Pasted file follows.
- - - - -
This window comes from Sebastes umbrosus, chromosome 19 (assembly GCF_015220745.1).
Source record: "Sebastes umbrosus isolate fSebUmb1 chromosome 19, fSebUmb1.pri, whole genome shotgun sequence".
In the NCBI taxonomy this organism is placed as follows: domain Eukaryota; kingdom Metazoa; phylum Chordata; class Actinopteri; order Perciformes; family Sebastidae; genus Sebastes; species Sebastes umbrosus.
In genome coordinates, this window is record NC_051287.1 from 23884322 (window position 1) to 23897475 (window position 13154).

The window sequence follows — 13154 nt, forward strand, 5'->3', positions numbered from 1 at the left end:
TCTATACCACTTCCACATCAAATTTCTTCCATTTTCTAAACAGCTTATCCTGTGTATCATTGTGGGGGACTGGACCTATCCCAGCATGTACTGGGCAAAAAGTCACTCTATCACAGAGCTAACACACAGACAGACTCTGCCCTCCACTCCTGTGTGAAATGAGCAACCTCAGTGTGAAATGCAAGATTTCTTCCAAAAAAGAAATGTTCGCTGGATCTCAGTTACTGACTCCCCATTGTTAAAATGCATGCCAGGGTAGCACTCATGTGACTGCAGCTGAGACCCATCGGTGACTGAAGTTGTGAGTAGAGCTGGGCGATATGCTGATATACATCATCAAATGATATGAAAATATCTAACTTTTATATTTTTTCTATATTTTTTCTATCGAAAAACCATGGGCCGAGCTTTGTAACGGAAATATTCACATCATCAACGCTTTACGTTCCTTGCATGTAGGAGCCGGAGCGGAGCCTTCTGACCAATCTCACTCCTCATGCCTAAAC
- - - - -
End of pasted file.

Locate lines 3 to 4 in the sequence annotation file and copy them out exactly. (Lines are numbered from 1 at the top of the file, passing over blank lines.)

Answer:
In the NCBI taxonomy this organism is placed as follows: domain Eukaryota; kingdom Metazoa; phylum Chordata; class Actinopteri; order Perciformes; family Sebastidae; genus Sebastes; species Sebastes umbrosus.
In genome coordinates, this window is record NC_051287.1 from 23884322 (window position 1) to 23897475 (window position 13154).